Boston Evening Transcript

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Boston Evening Transcript
Boston Evening Transcript, November 5, 1903
TypeDaily newspaper
Owner(s)The Boston Transcript Company
FoundedJuly 24, 1830[1]
Ceased publicationApril 30, 1941
Headquarters324 Washington Street, Boston, Massachusetts, U.S.

The Boston Evening Transcript was a daily afternoon newspaper in Boston, Massachusetts, published for over a century from July 24, 1830, to April 30, 1941.[2]



The Transcript was founded in 1830 by Henry Dutton and James Wentworth of the firm of Dutton and Wentworth, which was, at that time, the official state printer of Massachusetts.[3] and Lynde Walter who was also the first editor of the Transcript.[4] Dutton and Wentworth agreed to this as long as Walter would pay the expenses of the initial editions of the newspaper.[4]

In 1830, The Boston Evening Bulletin, which had been a penny paper, ceased publication. Lynde Walter decided to use the opening provided to start a new evening penny paper in Boston. Walter approached Dutton and Wentworth with the proposal that he would edit the paper and that they would do the printing and circulation.[4]

The Transcript first appeared on July 24, 1830,[1] however after three days Walter suspended publication of the paper until he could build up his patronage. After Walter canvassed the city to better develop the paper's business The Transcript resumed publication on August 28, 1830.[5]

After Lynde Walter died, his sister, Cornelia Wells Walter, who had been the Transcript's theatre critic, became editor of the Transcript at the age of 29,[6] the first woman to be appointed editor of a major American daily newspaper. Cornelia Walter served as the editor of The Transcript from 1842 to 1847.[7]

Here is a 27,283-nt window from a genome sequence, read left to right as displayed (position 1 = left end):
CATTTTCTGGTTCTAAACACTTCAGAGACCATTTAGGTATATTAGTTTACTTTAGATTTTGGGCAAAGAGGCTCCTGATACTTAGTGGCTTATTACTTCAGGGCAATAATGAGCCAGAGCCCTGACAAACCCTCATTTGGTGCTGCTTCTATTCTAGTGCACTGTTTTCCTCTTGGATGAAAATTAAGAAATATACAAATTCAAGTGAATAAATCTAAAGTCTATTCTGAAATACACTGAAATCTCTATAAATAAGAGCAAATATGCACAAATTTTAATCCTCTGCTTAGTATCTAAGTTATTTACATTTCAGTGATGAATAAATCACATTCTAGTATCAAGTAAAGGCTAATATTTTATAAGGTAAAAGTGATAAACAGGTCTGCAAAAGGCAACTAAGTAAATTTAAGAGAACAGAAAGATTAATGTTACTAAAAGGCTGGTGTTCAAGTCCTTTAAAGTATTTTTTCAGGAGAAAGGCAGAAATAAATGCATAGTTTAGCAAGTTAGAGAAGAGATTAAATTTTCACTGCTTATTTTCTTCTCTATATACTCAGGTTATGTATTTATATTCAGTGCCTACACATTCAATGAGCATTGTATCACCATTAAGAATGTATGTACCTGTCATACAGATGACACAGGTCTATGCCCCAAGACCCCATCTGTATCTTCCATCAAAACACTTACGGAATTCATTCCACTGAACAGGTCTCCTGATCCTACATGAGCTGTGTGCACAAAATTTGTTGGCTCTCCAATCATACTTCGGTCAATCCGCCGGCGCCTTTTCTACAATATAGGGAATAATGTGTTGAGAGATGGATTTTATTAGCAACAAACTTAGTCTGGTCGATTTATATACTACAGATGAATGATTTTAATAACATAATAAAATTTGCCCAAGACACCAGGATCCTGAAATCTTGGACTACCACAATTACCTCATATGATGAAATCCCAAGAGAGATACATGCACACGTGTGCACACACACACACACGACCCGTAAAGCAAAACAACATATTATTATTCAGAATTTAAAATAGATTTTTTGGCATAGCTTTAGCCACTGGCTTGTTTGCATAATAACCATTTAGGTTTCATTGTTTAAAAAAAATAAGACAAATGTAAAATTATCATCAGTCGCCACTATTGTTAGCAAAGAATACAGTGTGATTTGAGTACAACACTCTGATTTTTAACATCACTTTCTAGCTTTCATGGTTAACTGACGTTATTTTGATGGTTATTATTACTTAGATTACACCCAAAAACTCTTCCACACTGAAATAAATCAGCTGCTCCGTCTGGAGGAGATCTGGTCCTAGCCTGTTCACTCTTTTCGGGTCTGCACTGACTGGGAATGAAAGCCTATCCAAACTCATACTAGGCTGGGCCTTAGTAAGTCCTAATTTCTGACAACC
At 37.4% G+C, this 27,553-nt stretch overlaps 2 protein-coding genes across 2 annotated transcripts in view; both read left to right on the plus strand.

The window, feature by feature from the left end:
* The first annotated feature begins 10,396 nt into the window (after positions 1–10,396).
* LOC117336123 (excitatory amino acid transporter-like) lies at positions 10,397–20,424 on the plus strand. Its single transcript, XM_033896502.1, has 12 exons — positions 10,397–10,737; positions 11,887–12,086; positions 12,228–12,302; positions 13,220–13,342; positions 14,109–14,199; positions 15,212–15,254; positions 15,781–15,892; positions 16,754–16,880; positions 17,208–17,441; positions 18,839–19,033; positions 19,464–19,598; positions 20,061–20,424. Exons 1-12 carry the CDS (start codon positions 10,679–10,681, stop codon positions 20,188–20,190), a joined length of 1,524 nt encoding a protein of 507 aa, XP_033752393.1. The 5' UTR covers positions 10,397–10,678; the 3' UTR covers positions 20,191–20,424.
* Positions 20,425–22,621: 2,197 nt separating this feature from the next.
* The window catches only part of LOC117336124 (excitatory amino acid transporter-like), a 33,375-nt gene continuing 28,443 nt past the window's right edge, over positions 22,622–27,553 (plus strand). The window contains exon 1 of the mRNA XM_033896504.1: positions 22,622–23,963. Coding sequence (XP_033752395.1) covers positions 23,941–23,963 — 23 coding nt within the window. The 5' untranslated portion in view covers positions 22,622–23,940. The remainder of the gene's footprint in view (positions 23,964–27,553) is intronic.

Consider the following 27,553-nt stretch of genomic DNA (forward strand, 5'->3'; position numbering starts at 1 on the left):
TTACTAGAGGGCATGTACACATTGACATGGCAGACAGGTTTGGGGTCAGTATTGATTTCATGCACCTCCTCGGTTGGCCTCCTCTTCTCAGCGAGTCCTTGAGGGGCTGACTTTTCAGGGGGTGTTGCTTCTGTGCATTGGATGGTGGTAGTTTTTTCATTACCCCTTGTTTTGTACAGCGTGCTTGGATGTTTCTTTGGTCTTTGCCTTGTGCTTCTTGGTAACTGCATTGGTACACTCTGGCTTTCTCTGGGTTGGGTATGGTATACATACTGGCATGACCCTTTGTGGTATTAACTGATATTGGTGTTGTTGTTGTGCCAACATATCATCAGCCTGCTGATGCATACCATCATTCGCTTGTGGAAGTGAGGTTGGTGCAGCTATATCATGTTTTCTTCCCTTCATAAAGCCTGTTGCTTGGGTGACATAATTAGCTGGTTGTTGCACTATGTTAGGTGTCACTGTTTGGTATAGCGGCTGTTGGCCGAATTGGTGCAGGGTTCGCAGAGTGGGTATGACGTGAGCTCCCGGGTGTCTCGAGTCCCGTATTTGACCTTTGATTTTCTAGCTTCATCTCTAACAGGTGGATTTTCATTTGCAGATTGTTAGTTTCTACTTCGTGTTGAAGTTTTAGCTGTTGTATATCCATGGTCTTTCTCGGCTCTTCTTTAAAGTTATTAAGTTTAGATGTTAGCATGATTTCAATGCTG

Great Fire[edit]

The Boston Transcript building rebuilt and enlarged after the Great Boston Fire of 1872
Former editor Epes Sargent

The Transcript's offices were destroyed in the Great Boston Fire of 1872. After the Great Fire, The Transcript's offices on Washington Street were rebuilt and expanded.[8]

Literary influence[edit]

In 1847, the poet Epes Sargent became editor of the paper. Many literary and poetic works debuted in the Transcript's pages. William Stanley Braithwaite was an influential literary editor from 1906-31. He elevated the works of contemporary American poets and wrote an annual survey of poems published in American magazines.

An early version of "America the Beautiful" by Katharine Lee Bates first appeared in The Boston Evening Transcript on November 19, 1904.[9]

Hazel Hall (poet)'s first published poem "To an English Sparrow", first appeared in The Transcript in 1916.[10]

T. S. Eliot wrote the poem "The 'Boston Evening Transcript" referencing the newspaper in 1915.

Features and columns[edit]

Features and columns included: "Suburban Scenes", "The Listener", "The Nomad", "The Librarian", "Saturday Night Thoughts", and an extensive book reviews and music criticism. The Transcript also had a Washington, D.C. bureau, college sports pages, and a department of Bridge. In addition, The Transcript had a well known genealogy column.

Harvard Medical School's first U.S. animal vivisection lab raised concern from then editor-in-chief Edward Clement, and the paper subsequently ran a series of anti-vivisection editorials.[11]

In the summer of 1940, as Britain faced invasion in World War II, children were being evacuated overseas under a British government scheme known as the Children's Overseas Reception Board. The readers of the Boston Evening Transcript readily responded and agreed to sponsor a group of children. A group of 48 children left England on RMS Scythia from Liverpool on 24 September 1940 bound for Boston.[12]

Genealogical columns[edit]

Because of the genealogy column, The Transcript is of value to historians and others. Gary Boyd Roberts of the New England Historic Genealogical Society noted: